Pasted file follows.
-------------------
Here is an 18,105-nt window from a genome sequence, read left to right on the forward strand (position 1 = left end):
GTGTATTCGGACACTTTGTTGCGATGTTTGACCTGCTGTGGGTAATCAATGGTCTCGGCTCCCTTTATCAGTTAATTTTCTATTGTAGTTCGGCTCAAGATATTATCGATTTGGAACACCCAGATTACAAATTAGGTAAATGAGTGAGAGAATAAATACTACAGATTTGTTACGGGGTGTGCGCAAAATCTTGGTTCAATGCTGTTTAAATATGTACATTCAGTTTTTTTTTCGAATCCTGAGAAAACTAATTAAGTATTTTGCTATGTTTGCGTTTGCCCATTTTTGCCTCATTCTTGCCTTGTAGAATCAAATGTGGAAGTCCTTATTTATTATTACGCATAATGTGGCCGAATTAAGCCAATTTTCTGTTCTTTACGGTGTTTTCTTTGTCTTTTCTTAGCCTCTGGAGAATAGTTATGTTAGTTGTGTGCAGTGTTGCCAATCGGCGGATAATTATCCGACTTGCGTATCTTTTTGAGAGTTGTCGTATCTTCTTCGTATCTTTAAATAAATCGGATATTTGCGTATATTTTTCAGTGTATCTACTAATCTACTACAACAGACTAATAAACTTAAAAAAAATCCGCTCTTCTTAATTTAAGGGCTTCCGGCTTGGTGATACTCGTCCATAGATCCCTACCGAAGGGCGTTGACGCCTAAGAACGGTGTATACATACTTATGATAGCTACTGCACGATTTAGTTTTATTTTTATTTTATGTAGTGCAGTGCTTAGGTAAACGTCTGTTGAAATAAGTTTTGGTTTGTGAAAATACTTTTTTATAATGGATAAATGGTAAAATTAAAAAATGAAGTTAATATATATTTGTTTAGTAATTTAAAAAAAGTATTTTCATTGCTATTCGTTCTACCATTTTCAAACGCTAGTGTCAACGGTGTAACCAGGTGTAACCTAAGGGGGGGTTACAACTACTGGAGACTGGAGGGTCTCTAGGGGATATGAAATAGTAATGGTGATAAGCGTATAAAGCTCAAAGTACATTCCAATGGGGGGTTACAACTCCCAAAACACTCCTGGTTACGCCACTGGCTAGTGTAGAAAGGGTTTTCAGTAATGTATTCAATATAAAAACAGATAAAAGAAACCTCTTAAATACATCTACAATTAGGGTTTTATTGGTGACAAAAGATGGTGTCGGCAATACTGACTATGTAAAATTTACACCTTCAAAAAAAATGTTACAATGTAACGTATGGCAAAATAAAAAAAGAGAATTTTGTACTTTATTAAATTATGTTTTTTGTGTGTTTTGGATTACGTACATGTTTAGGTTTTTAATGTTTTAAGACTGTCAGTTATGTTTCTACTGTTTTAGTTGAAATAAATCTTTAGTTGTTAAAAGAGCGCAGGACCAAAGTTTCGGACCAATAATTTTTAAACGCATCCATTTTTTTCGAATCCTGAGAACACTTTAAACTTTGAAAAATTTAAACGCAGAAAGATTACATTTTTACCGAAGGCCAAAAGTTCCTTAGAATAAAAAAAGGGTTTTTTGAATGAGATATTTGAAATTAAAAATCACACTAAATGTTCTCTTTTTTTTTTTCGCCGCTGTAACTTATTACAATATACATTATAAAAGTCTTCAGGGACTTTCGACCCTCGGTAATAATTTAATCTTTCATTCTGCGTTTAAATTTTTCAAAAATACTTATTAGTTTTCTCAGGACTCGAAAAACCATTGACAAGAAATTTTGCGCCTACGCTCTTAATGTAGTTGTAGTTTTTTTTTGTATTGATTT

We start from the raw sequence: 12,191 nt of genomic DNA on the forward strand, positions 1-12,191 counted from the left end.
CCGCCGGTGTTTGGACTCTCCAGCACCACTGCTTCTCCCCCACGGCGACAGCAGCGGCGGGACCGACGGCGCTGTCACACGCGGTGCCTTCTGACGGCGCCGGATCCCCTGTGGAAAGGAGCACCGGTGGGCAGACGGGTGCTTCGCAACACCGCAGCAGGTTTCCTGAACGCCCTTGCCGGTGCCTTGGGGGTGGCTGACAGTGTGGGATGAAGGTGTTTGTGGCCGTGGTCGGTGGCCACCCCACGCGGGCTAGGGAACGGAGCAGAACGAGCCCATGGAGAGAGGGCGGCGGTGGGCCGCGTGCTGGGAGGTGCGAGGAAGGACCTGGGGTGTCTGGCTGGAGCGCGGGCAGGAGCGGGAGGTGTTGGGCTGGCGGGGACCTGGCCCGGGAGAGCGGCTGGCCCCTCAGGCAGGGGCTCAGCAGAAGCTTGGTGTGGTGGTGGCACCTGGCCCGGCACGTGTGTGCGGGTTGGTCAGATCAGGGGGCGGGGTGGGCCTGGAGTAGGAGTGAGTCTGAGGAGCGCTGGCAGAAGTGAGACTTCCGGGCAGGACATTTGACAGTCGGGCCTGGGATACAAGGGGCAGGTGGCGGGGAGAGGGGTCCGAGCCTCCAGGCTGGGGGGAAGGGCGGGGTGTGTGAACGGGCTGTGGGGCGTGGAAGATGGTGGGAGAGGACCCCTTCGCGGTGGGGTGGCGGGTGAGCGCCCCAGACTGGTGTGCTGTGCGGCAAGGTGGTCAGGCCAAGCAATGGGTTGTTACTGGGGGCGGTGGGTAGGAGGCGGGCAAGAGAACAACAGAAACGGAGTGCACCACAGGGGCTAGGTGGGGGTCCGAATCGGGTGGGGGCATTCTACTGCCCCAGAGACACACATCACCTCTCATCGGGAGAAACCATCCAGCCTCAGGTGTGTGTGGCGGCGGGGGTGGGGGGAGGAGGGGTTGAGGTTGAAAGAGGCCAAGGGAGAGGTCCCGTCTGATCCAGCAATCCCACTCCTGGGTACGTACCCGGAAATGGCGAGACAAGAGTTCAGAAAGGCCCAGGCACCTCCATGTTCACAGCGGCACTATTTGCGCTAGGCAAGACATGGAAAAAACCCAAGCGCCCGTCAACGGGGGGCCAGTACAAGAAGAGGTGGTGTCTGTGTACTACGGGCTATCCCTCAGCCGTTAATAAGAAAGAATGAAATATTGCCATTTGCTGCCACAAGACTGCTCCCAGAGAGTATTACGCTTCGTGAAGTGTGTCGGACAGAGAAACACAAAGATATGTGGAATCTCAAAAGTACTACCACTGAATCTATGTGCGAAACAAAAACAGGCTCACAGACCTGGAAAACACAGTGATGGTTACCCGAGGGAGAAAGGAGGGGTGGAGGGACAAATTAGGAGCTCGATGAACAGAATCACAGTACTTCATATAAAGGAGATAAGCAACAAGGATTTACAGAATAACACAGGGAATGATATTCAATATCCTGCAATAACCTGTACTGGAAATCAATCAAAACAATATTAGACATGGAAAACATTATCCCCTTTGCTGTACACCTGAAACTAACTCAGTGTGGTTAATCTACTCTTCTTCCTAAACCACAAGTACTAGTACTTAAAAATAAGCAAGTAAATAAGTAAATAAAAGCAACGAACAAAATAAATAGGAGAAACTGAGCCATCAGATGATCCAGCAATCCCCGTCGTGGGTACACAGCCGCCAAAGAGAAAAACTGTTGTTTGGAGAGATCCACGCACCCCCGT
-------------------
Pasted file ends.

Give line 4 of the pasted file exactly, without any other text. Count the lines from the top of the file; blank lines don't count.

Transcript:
CCGCCGGTGTTTGGACTCTCCAGCACCACTGCTTCTCCCCCACGGCGACAGCAGCGGCGGGACCGACGGCGCTGTCACACGCGGTGCCTTCTGACGGCGCCGGATCCCCTGTGGAAAGGAGCACCGGTGGGCAGACGGGTGCTTCGCAACACCGCAGCAGGTTTCCTGAACGCCCTTGCCGGTGCCTTGGGGGTGGCTGACAGTGTGGGATGAAGGTGTTTGTGGCCGTGGTCGGTGGCCACCCCACGCGGGCTAGGGAACGGAGCAGAACGAGCCCATGGAGAGAGGGCGGCGGTGGGCCGCGTGCTGGGAGGTGCGAGGAAGGACCTGGGGTGTCTGGCTGGAGCGCGGGCAGGAGCGGGAGGTGTTGGGCTGGCGGGGACCTGGCCCGGGAGAGCGGCTGGCCCCTCAGGCAGGGGCTCAGCAGAAGCTTGGTGTGGTGGTGGCACCTGGCCCGGCACGTGTGTGCGGGTTGGTCAGATCAGGGGGCGGGGTGGGCCTGGAGTAGGAGTGAGTCTGAGGAGCGCTGGCAGAAGTGAGACTTCCGGGCAGGACATTTGACAGTCGGGCCTGGGATACAAGGGGCAGGTGGCGGGGAGAGGGGTCCGAGCCTCCAGGCTGGGGGGAAGGGCGGGGTGTGTGAACGGGCTGTGGGGCGTGGAAGATGGTGGGAGAGGACCCCTTCGCGGTGGGGTGGCGGGTGAGCGCCCCAGACTGGTGTGCTGTGCGGCAAGGTGGTCAGGCCAAGCAATGGGTTGTTACTGGGGGCGGTGGGTAGGAGGCGGGCAAGAGAACAACAGAAACGGAGTGCACCACAGGGGCTAGGTGGGGGTCCGAATCGGGTGGGGGCATTCTACTGCCCCAGAGACACACATCACCTCTCATCGGGAGAAACCATCCAGCCTCAGGTGTGTGTGGCGGCGGGGGTGGGGGGAGGAGGGGTTGAGGTTGAAAGAGGCCAAGGGAGAGGTCCCGTCTGATCCAGCAATCCCACTCCTGGGTACGTACCCGGAAATGGCGAGACAAGAGTTCAGAAAGGCCCAGGCACCTCCATGTTCACAGCGGCACTATTTGCGCTAGGCAAGACATGGAAAAAACCCAAGCGCCCGTCAACGGGGGGCCAGTACAAGAAGAGGTGGTGTCTGTGTACTACGGGCTATCCCTCAGCCGTTAATAAGAAAGAATGAAATATTGCCATTTGCTGCCACAAGACTGCTCCCAGAGAGTATTACGCTTCGTGAAGTGTGTCGGACAGAGAAACACAAAGATATGTGGAATCTCAAAAGTACTACCACTGAATCTATGTGCGAAACAAAAACAGGCTCACAGACCTGGAAAACACAGTGATGGTTACCCGAGGGAGAAAGGAGGGGTGGAGGGACAAATTAGGAGCTCGATGAACAGAATCACAGTACTTCATATAAAGGAGATAAGCAACAAGGATTTACAGAATAACACAGGGAATGATATTCAATATCCTGCAATAACCTGTACTGGAAATCAATCAAAACAATATTAGACATGGAAAACATTATCCCCTTTGCTGTACACCTGAAACTAACTCAGTGTGGTTAATCTACTCTTCTTCCTAAACCACAAGTACTAGTACTTAAAAATAAGCAAGTAAATAAGTAAATAAAAGCAACGAACAAAATAAATAGGAGAAACTGAGCCATCAGATGATCCAGCAATCCCCGTCGTGGGTACACAGCCGCCAAAGAGAAAAACTGTTGTTTGGAGAGATCCACGCACCCCCGT